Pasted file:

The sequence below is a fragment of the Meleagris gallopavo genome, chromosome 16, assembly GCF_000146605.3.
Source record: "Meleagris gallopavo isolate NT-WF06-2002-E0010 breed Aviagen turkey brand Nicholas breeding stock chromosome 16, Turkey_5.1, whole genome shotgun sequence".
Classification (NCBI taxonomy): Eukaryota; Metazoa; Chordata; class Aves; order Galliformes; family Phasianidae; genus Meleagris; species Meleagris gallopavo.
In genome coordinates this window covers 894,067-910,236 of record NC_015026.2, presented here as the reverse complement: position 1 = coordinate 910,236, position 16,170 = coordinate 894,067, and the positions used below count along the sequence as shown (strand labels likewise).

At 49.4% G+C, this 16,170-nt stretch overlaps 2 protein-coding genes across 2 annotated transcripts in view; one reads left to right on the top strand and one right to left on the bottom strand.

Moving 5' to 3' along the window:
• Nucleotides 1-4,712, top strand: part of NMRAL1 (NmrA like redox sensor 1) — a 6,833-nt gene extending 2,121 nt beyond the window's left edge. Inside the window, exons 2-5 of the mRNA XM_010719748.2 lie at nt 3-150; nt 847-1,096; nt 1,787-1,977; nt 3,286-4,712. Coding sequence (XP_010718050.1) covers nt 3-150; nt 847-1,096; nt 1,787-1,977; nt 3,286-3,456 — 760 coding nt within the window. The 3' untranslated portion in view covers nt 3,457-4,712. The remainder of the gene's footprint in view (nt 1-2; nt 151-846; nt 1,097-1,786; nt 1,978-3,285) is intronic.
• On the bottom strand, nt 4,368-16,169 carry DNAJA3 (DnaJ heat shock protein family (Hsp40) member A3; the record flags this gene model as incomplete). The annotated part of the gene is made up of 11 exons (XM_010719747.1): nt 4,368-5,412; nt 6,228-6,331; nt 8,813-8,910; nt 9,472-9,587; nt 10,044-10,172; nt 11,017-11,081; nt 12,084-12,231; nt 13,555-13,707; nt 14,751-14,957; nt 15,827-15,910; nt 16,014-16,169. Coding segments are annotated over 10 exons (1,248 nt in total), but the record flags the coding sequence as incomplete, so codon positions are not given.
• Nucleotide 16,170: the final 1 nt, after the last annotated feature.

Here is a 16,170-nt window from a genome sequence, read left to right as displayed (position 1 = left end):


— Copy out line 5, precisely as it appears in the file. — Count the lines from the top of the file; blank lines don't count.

At 49.4% G+C, this 16,170-nt stretch overlaps 2 protein-coding genes across 2 annotated transcripts in view; one reads left to right on the top strand and one right to left on the bottom strand.